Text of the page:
In the laboratory, McNally-Gagnon and her thesis director Sylvie Hébert, professor at the University of Montreal School of Speech Therapy and Audiology and a member of the International Laboratory for Brain, Music and Sound Research (BRAMS), asked 18 musicians and 18 non-musicians to hum and record their obsessive songs and note their emotional state before and after. The researchers found earworm infections last longer with musicians than with non-musicians.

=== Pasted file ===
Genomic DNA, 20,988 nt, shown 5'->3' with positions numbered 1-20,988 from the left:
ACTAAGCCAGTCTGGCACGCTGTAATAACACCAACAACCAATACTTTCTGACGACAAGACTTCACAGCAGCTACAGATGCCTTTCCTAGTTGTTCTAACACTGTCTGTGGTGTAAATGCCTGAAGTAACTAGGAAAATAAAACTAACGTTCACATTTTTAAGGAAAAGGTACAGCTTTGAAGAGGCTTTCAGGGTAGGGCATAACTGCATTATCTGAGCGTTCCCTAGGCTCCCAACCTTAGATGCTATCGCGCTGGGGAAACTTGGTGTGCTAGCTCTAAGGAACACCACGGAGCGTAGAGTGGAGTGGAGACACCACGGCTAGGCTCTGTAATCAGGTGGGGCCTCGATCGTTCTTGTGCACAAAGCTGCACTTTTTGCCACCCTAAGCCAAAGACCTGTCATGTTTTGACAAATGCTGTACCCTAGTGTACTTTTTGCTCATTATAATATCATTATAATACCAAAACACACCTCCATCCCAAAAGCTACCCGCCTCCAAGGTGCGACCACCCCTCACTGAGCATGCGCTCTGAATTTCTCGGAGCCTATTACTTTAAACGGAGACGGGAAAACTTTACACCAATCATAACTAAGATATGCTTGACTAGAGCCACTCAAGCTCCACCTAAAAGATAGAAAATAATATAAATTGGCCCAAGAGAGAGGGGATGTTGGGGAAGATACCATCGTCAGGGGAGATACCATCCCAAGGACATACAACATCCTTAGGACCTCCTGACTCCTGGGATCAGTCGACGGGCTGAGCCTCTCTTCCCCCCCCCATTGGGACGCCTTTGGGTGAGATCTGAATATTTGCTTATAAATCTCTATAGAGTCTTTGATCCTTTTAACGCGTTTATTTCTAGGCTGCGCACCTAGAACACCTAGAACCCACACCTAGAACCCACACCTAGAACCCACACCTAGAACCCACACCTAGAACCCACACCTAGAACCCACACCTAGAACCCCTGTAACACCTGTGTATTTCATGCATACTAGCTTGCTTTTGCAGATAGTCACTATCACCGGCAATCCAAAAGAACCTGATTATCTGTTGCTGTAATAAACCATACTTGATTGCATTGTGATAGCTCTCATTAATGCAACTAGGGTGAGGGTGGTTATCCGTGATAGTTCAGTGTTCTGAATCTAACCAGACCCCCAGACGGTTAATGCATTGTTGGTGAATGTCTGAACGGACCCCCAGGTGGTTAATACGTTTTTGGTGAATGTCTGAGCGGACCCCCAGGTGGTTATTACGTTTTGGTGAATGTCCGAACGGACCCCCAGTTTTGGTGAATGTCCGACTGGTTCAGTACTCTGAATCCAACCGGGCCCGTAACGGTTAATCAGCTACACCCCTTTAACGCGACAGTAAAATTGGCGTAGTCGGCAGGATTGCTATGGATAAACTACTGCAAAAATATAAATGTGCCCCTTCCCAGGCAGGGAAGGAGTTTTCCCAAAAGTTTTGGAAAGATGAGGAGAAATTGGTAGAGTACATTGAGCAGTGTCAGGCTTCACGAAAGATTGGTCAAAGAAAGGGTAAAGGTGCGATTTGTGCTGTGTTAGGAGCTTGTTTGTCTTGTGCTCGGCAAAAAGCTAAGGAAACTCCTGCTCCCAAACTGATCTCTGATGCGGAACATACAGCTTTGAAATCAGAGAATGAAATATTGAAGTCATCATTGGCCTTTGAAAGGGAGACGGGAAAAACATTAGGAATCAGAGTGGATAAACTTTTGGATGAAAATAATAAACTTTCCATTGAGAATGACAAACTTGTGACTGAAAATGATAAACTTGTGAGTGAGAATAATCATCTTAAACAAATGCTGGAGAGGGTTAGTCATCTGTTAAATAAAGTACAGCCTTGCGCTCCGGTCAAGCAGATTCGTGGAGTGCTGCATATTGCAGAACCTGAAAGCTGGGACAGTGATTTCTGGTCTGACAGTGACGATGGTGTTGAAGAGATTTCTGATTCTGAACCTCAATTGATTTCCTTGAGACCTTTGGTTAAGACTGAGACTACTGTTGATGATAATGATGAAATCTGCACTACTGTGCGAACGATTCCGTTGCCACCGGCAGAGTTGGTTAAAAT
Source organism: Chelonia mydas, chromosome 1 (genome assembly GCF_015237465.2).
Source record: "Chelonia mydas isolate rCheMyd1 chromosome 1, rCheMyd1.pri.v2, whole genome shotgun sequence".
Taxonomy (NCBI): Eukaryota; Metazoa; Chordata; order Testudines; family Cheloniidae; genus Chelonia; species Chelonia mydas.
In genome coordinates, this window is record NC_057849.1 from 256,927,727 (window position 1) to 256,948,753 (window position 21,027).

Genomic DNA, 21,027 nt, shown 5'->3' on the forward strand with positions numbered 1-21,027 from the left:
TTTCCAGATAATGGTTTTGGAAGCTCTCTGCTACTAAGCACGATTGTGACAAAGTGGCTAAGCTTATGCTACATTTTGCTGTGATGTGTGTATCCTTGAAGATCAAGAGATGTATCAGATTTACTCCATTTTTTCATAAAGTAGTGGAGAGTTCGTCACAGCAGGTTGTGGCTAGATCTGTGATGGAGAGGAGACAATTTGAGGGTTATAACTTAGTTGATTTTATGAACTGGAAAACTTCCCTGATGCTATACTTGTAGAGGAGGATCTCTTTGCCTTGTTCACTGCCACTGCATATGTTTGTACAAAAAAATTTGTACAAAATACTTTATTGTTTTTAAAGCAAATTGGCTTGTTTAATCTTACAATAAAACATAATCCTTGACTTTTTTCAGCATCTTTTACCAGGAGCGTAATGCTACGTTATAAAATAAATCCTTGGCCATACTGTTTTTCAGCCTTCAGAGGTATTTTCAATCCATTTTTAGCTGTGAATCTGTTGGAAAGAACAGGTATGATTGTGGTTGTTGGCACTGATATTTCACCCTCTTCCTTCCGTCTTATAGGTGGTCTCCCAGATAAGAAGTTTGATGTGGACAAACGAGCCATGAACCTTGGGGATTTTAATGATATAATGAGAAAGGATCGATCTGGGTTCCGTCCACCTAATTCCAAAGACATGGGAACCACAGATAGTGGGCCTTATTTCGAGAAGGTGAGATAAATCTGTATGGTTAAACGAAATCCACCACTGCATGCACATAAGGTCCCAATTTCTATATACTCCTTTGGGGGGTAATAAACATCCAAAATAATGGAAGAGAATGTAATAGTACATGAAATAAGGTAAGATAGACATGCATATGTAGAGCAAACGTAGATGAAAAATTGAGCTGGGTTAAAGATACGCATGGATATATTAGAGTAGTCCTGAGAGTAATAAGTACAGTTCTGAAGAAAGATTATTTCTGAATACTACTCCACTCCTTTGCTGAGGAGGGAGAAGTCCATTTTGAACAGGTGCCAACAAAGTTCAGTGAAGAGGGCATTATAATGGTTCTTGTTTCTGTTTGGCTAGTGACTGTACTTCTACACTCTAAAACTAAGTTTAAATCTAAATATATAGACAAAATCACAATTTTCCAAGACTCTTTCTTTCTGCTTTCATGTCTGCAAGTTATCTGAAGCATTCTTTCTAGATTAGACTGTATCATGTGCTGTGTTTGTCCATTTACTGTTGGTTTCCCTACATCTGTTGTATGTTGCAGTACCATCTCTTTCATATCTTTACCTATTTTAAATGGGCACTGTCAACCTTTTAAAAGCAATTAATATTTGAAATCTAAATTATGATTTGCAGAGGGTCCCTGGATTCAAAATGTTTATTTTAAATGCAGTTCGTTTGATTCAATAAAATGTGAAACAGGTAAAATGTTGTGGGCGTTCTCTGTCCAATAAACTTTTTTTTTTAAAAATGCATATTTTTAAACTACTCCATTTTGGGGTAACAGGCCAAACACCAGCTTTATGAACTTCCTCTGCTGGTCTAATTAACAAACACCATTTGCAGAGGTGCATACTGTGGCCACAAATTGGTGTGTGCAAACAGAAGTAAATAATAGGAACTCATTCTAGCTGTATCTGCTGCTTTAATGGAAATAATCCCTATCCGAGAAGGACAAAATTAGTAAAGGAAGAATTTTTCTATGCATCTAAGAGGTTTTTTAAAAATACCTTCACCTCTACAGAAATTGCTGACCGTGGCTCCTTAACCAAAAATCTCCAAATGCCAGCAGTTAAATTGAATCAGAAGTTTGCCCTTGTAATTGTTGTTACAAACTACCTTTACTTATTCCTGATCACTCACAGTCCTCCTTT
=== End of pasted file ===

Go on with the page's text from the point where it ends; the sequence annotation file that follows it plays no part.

The phenomenon occurs when subjects are usually in a positive emotional state and keeping busy with non-intellectual activities such as walking, which requires little concentration. "Perhaps the phenomenon occurs to prevent brooding or to change moods," says Hébert.
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